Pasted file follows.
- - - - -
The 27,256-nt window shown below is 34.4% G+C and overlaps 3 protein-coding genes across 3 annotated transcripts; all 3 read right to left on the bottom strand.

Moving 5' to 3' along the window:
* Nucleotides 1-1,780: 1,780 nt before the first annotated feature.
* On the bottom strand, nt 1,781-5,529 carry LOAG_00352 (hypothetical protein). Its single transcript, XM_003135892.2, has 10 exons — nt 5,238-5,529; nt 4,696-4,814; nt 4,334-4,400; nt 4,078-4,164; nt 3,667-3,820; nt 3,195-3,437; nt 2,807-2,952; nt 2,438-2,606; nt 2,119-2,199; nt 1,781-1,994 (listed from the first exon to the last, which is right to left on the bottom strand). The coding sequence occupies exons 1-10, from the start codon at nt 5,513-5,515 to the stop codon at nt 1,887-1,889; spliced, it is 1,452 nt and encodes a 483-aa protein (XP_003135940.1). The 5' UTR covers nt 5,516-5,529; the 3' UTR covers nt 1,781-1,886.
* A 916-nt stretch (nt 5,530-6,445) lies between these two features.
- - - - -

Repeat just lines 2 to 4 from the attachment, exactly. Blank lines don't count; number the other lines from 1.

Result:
Moving 5' to 3' along the window:
* Nucleotides 1-1,780: 1,780 nt before the first annotated feature.
* On the bottom strand, nt 1,781-5,529 carry LOAG_00352 (hypothetical protein). Its single transcript, XM_003135892.2, has 10 exons — nt 5,238-5,529; nt 4,696-4,814; nt 4,334-4,400; nt 4,078-4,164; nt 3,667-3,820; nt 3,195-3,437; nt 2,807-2,952; nt 2,438-2,606; nt 2,119-2,199; nt 1,781-1,994 (listed from the first exon to the last, which is right to left on the bottom strand). The coding sequence occupies exons 1-10, from the start codon at nt 5,513-5,515 to the stop codon at nt 1,887-1,889; spliced, it is 1,452 nt and encodes a 483-aa protein (XP_003135940.1). The 5' UTR covers nt 5,516-5,529; the 3' UTR covers nt 1,781-1,886.